The international contingent on The Salty Pig's current menu features cheese from Italy, England, France, and the Basque region. The Basque cheese, called Etxegerai, is aged six months and is slightly smoked, with a salty, bright punch common in sheep's cheeses. As it ages, Turka said, the cheese absorbs some of the smoky flavor through the rind.

On the more moldy side of things sits the Shropshire Blue, from Nottinghamshire, England, which has an orange hue more like cheddar than blue cheese. Turka said the cheese makers used to add carrot juice to the milk before cooking it, and the keratin would stay behind and dye the milk proteins. They now use a naturally occurring food dye to create the color. The cheese is bright and sharp but milder than most blues.

"You see orange and blue and gray and it's like, 'God, that thing's going to be like an assault,' but it's actually really mild. I mean, it definitely has some sharpness, there's some tanginess, you've got that blue flavor, but it's not in-your-face pungent," Turka said.

One of the French cheeses, called Abbaye de Belloc, is made from sheep's milk at a monastery in the Pyrenees. "It's only made in this one little monastery, and they get milk from local farms, and it's aged for four months," Turka said, noting that the conditions at the monastery impact the cheese's flavor.

Environmental conditions make a big difference.

These are the processes that make cheese so interesting to Turka: A European-style cheese made the exact same way in the U.S. will have a different taste, purely because of the environmental conditions. Sometimes, if he wants to put a European cheese on the menu but it's not available, he can turn to local sources to find something similar.

"There's tons of cheeses there that are modeled off these classic European styles, so it's really nice to have that resource," he said. "Also, the European cheeses are great, but they're often tied down to these rules of region and structure and sometimes the American cheeses can get a little bit more interesting."

And in this region of the country, there's plenty of cheese to choose from. Turka said he works regularly with certain purveyors, who in turn deal directly with cheese makers.

"We have a lot more opportunity to meet with some of those cheese makers as well, because they're local," Turka said, noting the quality of cheeses that come from places like California but can often be difficult to source here. "There's a strong local resource of cheeses and cheese makers to work with. And we like to work locally as much as we can with everything," he said.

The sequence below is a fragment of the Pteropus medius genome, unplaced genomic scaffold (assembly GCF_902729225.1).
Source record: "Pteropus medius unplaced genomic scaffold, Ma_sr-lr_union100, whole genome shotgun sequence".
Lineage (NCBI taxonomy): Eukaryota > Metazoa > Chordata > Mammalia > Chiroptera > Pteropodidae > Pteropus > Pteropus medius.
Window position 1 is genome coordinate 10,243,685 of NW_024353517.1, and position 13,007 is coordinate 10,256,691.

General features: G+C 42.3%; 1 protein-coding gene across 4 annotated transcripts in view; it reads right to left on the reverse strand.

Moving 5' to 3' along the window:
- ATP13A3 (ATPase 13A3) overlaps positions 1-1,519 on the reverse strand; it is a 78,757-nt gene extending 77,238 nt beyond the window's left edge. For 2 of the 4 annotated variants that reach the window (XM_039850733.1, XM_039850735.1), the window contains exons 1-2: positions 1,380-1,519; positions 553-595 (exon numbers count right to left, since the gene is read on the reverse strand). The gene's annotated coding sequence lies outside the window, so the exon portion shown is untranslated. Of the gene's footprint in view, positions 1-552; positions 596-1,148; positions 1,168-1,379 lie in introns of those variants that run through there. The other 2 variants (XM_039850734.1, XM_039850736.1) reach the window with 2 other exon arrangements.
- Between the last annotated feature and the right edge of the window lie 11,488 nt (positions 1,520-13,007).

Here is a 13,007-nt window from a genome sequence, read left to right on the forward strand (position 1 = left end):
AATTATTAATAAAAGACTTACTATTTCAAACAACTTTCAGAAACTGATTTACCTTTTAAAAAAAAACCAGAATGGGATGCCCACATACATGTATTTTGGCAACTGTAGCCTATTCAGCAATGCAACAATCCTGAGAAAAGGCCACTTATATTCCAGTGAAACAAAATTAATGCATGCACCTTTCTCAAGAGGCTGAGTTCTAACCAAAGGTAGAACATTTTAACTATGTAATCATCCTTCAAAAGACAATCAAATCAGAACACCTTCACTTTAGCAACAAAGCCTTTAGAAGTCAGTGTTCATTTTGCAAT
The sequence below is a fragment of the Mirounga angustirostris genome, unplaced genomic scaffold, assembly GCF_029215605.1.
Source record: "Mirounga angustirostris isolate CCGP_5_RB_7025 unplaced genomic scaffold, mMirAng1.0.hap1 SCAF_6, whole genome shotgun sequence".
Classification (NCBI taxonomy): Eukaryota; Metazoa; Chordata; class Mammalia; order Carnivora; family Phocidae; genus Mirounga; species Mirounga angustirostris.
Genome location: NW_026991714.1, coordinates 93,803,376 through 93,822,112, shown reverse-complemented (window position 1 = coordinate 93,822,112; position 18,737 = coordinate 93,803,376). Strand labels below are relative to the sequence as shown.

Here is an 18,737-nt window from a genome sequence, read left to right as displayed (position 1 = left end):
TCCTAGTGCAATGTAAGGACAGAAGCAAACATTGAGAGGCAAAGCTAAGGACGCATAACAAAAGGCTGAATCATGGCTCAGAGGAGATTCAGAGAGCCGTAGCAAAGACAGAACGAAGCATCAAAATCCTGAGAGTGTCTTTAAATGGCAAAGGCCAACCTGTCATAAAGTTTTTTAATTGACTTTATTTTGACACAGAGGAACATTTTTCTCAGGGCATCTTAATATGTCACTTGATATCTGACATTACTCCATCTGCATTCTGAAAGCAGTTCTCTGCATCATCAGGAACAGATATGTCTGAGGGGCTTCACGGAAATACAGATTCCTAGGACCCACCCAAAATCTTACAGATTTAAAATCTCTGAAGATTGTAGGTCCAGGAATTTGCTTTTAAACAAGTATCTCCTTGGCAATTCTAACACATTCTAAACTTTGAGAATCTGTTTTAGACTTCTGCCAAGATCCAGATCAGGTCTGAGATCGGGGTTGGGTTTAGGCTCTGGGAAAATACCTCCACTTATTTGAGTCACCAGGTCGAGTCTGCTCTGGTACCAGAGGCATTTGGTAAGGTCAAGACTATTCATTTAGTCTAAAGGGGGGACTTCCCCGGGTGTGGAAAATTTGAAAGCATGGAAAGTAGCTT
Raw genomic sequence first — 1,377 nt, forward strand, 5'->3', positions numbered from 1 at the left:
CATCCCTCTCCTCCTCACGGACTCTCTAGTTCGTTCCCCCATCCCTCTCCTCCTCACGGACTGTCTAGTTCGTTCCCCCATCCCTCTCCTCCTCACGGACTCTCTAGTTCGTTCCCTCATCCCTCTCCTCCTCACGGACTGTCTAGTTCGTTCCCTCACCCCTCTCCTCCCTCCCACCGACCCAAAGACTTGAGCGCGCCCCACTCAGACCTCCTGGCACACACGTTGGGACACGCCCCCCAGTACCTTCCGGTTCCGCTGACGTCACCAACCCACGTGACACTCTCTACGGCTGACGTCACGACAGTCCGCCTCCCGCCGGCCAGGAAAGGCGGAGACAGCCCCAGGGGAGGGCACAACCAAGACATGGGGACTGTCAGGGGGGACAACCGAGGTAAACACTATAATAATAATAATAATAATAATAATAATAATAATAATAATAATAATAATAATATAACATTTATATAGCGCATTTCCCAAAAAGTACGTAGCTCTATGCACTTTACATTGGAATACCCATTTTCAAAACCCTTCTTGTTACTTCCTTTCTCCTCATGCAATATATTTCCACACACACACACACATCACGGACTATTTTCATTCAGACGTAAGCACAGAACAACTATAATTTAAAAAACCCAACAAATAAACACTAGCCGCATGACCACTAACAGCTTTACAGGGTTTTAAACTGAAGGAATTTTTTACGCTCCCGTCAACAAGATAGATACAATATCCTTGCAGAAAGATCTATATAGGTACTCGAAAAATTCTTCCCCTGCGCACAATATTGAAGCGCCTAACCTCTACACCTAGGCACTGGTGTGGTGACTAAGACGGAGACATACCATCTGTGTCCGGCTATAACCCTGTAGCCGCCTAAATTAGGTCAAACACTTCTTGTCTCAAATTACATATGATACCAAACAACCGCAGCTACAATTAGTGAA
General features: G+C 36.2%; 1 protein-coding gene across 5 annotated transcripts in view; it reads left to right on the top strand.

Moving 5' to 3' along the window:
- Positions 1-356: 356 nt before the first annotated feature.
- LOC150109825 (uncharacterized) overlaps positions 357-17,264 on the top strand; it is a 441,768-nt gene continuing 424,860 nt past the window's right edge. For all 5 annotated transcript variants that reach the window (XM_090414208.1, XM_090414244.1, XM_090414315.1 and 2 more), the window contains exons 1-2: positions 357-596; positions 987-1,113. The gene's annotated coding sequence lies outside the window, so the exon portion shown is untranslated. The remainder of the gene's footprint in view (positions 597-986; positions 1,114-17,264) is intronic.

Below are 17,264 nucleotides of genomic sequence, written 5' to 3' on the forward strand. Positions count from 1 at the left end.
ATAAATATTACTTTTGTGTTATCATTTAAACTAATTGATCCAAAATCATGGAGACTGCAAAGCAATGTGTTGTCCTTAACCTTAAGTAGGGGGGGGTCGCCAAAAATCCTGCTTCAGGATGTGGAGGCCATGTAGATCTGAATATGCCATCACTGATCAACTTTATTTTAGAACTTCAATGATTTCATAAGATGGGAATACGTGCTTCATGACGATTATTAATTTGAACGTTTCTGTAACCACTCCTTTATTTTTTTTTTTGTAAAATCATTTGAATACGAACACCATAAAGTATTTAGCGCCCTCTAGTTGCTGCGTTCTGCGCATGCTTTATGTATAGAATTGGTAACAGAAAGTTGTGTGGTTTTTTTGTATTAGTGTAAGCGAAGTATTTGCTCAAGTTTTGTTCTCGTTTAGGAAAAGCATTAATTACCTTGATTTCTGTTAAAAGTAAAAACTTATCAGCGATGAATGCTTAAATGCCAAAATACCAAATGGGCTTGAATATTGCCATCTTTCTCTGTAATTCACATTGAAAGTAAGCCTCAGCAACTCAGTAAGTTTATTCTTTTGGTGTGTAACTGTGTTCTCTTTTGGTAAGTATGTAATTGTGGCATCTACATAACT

Many selections come from New England.

The Salty Pig uses the Copley Farmers Market when it's in season and sources other products from farms in Massachusetts, Vermont, and New Hampshire. "It's fun to stay local with our cheeses as well," Turka said.

The selections change regularly, two or three at a time, and Turka said there was no exact formula for shifting out the cheeses. "I'd say once a month, once every six weeks. We won't change the entire list; we just kind of rotate cheeses on or off," he said. A cheese could stay on the menu for as long as six to eight months if it's selling well. Every time a new one is introduced into the mix, Turka makes sure the restaurant staff has the chance to taste and discuss the cheese.

"There's a lot of knowledge that we expect out of our staff," he said. "If you come in as a guest and don't know any of these cheeses but know what cheeses you want, or know other cheeses that you like, we try and make it so our staff can do a good job of recommending cheeses that will kind of fit this flavor profile so that you can experience something new."

The cheese stands alone.

For a restaurant that features pizza and pasta, cheese seems a natural part of the crew. Turka said they will occasionally use a cheese from the tasting menu to top a dish, but generally, "it tends to be stand-alone," Turka said. "The cheese is the cheese."

Turka's ideal cheese board, based on the current options at The Salty Pig, includes the Parmigiano, Ascutney, Etxegerai, and Shropshire cheeses with some olives to cut the fat of the cheese, plus some fig jam.

"I think it's really fun and fascinating, and I love all the differences there are. I love trying to get in new cheeses and new flavors," Turka said. "It's fun for our staff to see new things. It's fun for our guests to see new things."

[Illustration: Emily Phares]

The Salty Pig

130 Dartmouth Street, , MA 02116 (617) 536-6200 Visit Website